Will

A will is more than just any other legal document. By writing one, you make sure to have the people you choose inherit your property proceeding your demise. Furthermore, you will be able to direct your heirs on what you need done, in addition to enabling them to easily divide your inheritance.

Did you know that many English estates takes years to split because the testator has left no Executor through his will?

At SwanWill you are able to create a will online for you, in order to get everything legally right. By doing so, you are taking the right step in looking out for your heirs when you are no longer here.

Start your will today and complete it when you have time.

Reasons to write a will

There are numerous reasons of why it is pertinent to write a will. Some of which are to ensure that;

  • The right heirs will inherit your properties
  • The executor divides your inheritance in line with your requests
  • Discord and animosity is avoided within the family
  • Money is donated to the charity of your choice

How to write a will online

When you write a will online you will be asked the same questions as a lawyer would ask you. When the questions have been answered we will send your legally correct will to your e-mail right away.

Afterwards you print and sign the will at your discretion.

Who will inherit you?

If you haven’t got a will the law will decide who inherits your property. Since most of the law has barely changed from when it was established in the 19th century, it may probably not fit your situation.

Below are some flaws associated with the law, when a will is not written before an individual’s demise;

The law is unfortunate

For example the law is very unfortunate if:

  • You live together but are not married. Your partner will inherit absolutely nothing, even though you may have really not wanted it to be so.
  • If you want your spouse to get as much inheritance as possible. Your children gets half of whatever is yours, while your spouse inherits the other half, if you do not have a will.
  • Patchwork families with common children, of both you and your partner. In this respect, the law always favourites your own children but is that really fair?

Without a will your heritage will go to

In England there are three main inheritance orders of who your heirs will be without a will. If you have got an heir in order 1, there will be no need to look at the heirs in order 2 or 3. However, if there are no heirs in order 1, then those in order 2 receives your property. If neither of the first or second order is alive to inherit you, then your grandparents and their descendants, which make up the third order gets to share whatever you’ve left behind.

1. Order – Children and spouse

Children and your spouse will be the major heirs. The spouse and the children will divide the inheritance in two equal parts. If you for example have got a spouse and two children your spouse will get 50 % of inheritance and your children will get 25 % each.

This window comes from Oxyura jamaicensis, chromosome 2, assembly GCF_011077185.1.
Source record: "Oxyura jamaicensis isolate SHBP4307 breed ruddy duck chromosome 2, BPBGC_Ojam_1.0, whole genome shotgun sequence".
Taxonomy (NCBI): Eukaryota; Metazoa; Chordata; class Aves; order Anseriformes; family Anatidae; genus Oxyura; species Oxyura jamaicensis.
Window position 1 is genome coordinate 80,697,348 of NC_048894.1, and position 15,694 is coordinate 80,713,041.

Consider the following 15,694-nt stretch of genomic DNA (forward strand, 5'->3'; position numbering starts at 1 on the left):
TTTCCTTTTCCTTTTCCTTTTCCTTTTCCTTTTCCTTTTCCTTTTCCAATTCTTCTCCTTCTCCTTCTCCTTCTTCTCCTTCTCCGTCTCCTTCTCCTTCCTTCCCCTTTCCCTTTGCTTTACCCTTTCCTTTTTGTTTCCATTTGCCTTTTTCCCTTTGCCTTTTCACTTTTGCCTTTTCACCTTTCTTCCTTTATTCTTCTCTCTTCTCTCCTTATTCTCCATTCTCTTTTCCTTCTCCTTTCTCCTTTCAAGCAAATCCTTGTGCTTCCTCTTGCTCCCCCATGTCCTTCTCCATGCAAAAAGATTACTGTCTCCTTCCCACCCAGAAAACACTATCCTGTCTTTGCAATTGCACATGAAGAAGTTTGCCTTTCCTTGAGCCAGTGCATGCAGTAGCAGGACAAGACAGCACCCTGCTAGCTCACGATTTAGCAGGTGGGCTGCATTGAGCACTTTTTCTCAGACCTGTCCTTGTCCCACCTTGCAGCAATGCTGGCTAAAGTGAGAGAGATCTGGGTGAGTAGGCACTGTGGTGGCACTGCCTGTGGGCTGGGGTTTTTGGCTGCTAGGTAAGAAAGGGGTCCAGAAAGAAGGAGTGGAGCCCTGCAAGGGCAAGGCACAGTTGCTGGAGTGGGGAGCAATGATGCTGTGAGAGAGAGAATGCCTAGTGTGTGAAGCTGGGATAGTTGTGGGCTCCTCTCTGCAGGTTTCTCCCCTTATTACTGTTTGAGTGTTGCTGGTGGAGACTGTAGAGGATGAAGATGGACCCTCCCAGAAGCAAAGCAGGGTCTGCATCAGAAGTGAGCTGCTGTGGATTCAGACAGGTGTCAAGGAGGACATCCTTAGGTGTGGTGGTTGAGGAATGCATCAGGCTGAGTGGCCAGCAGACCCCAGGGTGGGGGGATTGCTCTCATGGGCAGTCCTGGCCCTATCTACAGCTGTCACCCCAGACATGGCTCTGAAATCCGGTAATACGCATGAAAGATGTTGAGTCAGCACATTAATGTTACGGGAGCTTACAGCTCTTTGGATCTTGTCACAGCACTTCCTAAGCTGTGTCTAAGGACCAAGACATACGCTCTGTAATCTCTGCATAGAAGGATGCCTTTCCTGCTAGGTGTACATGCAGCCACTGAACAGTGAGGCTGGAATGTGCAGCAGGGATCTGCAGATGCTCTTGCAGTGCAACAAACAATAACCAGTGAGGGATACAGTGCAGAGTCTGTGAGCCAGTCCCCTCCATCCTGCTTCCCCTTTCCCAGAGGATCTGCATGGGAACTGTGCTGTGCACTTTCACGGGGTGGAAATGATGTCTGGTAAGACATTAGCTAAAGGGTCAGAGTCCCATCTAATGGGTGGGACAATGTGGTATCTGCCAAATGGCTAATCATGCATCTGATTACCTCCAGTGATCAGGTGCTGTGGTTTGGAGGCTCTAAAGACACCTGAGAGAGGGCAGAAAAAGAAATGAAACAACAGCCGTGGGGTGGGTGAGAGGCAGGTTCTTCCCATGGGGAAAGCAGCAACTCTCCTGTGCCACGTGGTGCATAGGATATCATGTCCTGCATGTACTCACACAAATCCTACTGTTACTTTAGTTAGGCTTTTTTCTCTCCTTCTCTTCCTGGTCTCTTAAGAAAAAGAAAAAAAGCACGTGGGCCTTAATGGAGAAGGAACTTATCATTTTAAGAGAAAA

If you have no will and you live together with a partner, notwithstanding how long or how important the relationship was to you, as long as there was no marriage, on your demise, all the property gets awarded to your children.

If there are no heirs in the first order, then those in order 2 will inherit you. 

2. Order – Parents and their descendant

The second order is made up of your parents and siblings. If your parents have passed away, then your siblings take everything. If one or more of your siblings have passed away, then their children will inherit you on their behalf.

Example:
Peter’s parents have passed away leaving behind 3 children (Peter’s siblings). One of the siblings have also passed away, leaving behind 2 children.

Peter leaves a total of total £300.000 on his demise. Since he was never married or had any children, his siblings are to inherit him, as they are the second order, in line with the law. The two siblings each get £ 100.000 each, while the children of the sibling how has passed away, will get to divide the share of their parents, thus getting £50.000 each, in accordance with the law.

 If there are no heirs in the second order your heirs in the third order will inherit you.

3. Order – Grandparents and their descendant

If you do not have a spouse, children, parents or descendants from your parents, then your grandparents and their descendants will inherit you.

If your grandparents are not alive the inheritance goes on to their descendants, which can be your uncle or aunt. If your uncle or aunt are also not alive, then your inheritance will be passed on to your cousins and so on.

Example:
Simon has no spouse, children, parents or descendants from his parents. His grandparents have also passed away and his uncle and his deceased aunt will therefore be awarded Simon’s inheritance. However, Simon’s aunt leaves behind 3 children.

Simon’s inheritance is worth £200,000 and his uncle inherits £100,000 from this. Simon’s aunt’s children will have to divide the remaining inheritance of £100,000, which was supposed to be awarded to their mum in three. Therefore each of them receives £33,333.

In general, the truth remains that inheritance order is rarely how we as individuals living in England would like to divide our valuables when we are no more. This is because we may have needs we want met with what we have left behind. Writing a will, can help solve these problems, as it ensures you decide on your own how your inheritance should be divided.

Help your heirs by writing your will today. You can start today.